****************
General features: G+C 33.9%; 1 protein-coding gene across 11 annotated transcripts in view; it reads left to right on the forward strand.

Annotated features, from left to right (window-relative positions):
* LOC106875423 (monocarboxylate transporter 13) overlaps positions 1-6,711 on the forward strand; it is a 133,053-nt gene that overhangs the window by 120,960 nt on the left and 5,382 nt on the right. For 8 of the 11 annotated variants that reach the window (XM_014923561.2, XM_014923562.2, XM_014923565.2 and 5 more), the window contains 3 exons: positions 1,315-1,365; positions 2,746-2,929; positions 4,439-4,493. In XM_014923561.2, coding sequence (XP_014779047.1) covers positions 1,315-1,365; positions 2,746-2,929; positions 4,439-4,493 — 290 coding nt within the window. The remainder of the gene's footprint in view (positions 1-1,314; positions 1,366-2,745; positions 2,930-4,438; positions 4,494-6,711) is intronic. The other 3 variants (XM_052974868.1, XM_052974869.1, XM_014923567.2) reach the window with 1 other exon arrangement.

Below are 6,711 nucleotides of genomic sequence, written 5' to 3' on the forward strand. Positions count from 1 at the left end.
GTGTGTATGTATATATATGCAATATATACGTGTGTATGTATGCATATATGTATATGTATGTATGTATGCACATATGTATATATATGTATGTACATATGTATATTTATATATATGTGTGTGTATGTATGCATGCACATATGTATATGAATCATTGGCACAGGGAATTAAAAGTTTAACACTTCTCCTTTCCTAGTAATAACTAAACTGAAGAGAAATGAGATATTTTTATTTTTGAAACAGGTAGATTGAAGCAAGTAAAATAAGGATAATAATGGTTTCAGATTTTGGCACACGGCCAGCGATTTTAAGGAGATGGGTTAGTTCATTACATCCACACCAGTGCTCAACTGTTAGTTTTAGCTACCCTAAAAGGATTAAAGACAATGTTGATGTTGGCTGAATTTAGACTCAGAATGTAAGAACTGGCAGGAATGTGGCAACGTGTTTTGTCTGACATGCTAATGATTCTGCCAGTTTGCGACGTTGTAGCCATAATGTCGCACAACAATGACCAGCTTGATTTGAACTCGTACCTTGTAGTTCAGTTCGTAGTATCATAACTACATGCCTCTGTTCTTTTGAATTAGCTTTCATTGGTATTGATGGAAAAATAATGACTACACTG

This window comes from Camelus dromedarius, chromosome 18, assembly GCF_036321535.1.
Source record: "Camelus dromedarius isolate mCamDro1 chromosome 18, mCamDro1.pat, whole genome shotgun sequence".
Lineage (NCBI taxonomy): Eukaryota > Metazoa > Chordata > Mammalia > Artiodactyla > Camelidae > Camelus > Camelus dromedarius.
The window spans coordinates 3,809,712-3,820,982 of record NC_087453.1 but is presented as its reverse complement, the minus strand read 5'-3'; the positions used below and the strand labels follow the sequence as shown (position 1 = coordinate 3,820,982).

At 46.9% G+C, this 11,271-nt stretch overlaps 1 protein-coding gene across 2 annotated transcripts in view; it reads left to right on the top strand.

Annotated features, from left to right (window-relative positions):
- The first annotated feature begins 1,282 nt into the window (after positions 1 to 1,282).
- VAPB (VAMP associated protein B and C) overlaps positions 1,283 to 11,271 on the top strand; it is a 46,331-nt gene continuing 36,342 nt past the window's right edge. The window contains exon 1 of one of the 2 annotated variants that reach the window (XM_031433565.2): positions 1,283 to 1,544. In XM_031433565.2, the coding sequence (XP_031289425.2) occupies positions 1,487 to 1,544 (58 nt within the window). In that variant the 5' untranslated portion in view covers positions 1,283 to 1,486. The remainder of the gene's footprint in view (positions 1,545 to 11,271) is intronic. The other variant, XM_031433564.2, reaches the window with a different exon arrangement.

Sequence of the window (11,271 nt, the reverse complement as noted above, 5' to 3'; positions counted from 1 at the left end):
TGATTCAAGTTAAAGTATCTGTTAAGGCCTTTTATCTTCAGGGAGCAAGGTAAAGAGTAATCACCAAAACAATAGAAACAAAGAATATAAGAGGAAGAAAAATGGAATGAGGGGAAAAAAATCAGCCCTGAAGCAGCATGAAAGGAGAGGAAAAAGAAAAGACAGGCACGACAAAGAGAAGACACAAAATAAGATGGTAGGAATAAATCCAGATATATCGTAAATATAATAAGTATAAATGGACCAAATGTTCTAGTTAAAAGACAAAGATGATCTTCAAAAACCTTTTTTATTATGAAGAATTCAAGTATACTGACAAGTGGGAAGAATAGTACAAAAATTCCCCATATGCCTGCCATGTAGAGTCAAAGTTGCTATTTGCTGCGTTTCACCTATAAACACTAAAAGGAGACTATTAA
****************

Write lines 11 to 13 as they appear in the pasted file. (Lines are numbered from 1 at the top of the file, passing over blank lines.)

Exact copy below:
Annotated features, from left to right (window-relative positions):
- The first annotated feature begins 1,282 nt into the window (after positions 1 to 1,282).
- VAPB (VAMP associated protein B and C) overlaps positions 1,283 to 11,271 on the top strand; it is a 46,331-nt gene continuing 36,342 nt past the window's right edge. The window contains exon 1 of one of the 2 annotated variants that reach the window (XM_031433565.2): positions 1,283 to 1,544. In XM_031433565.2, the coding sequence (XP_031289425.2) occupies positions 1,487 to 1,544 (58 nt within the window). In that variant the 5' untranslated portion in view covers positions 1,283 to 1,486. The remainder of the gene's footprint in view (positions 1,545 to 11,271) is intronic. The other variant, XM_031433564.2, reaches the window with a different exon arrangement.